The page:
The use of active and passive voice in the scientific research serves to emphasize the facts as have been proven when an active voice is used or to propose a thesis when a passive voice is used in doing a report in a scientific research. The active voice is also used to indicate an organism that participates in a process and on the other hand the passive voice is used to indicate a subject which acts as a receiver or sufferer of a process in scientific research. Example in paragraph 7, Assuming that a man 'produces' 100 million sperm per day, this sentence in passive voice would be, Assuming that 100 million sperms are produced by a man per day.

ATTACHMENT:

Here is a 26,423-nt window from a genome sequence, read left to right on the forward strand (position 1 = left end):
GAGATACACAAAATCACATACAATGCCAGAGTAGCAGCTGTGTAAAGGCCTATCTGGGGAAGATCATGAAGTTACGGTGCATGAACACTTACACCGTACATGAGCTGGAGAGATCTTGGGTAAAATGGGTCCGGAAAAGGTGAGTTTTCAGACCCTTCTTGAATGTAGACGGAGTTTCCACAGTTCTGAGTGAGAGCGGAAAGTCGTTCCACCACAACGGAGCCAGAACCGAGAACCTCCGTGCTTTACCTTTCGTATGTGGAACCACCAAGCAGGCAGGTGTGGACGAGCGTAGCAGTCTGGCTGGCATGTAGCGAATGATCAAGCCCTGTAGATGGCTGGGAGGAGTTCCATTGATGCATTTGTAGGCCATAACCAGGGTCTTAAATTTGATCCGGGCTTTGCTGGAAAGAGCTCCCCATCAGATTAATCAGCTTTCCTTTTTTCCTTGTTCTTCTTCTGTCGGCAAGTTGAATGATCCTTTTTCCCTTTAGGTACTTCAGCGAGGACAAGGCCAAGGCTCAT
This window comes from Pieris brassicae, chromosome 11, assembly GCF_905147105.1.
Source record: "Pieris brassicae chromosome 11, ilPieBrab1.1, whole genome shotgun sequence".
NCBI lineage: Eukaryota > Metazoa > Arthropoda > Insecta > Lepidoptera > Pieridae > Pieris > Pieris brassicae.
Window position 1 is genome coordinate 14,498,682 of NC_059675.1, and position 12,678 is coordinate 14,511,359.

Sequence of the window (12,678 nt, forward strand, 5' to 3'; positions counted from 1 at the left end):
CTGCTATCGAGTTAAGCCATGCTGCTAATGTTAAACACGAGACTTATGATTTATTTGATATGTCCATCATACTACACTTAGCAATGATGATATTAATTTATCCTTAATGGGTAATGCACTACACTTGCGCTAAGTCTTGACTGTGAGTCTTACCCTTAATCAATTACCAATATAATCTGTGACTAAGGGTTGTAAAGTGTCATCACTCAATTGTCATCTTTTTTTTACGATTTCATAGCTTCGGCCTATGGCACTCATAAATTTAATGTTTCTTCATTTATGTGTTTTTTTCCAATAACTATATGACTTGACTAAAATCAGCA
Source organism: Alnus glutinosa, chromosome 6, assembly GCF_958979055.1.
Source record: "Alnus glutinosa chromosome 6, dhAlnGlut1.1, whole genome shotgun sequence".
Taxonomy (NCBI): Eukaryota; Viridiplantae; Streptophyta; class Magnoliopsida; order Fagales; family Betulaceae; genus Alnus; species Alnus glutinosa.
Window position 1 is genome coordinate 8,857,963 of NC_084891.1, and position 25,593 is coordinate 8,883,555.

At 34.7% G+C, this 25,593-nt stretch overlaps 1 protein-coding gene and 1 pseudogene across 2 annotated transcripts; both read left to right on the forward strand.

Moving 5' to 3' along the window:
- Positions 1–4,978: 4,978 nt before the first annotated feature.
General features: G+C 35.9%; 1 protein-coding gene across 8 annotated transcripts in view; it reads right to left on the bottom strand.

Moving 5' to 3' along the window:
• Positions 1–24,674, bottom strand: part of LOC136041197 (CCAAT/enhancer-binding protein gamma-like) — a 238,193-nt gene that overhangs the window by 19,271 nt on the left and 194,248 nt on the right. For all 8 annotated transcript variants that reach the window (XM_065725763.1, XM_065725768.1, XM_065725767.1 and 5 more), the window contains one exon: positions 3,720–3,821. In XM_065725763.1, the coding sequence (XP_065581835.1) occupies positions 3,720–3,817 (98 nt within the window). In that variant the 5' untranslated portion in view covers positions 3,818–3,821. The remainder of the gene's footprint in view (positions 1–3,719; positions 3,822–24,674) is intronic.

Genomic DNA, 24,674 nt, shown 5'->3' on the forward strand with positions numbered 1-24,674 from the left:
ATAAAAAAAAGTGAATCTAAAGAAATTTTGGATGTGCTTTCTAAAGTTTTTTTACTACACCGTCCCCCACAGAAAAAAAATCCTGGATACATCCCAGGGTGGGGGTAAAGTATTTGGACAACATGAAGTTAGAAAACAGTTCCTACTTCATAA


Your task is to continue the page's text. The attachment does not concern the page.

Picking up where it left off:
The essay has an overall progression that defines the entire stream of ideas within it. It starts with the old age beliefs that there were about the function of the sperm and the egg, the interaction that was believed to be in existence and the results of the fusion of the two. Then the writer comes to question the beliefs as they were citing weaknesses that were found within the belief systems that there were. He then progresses to give the new research that were conducted and the new findings such as the coat of the egg being of more use than merely being a nuisance to the flow of the sperm. He then puts forth the social expectations of this field of research. This gives his piece a progressive approach to the subject.

Part 3

"Pig Lovers and Pig Haters" by Marvin Harris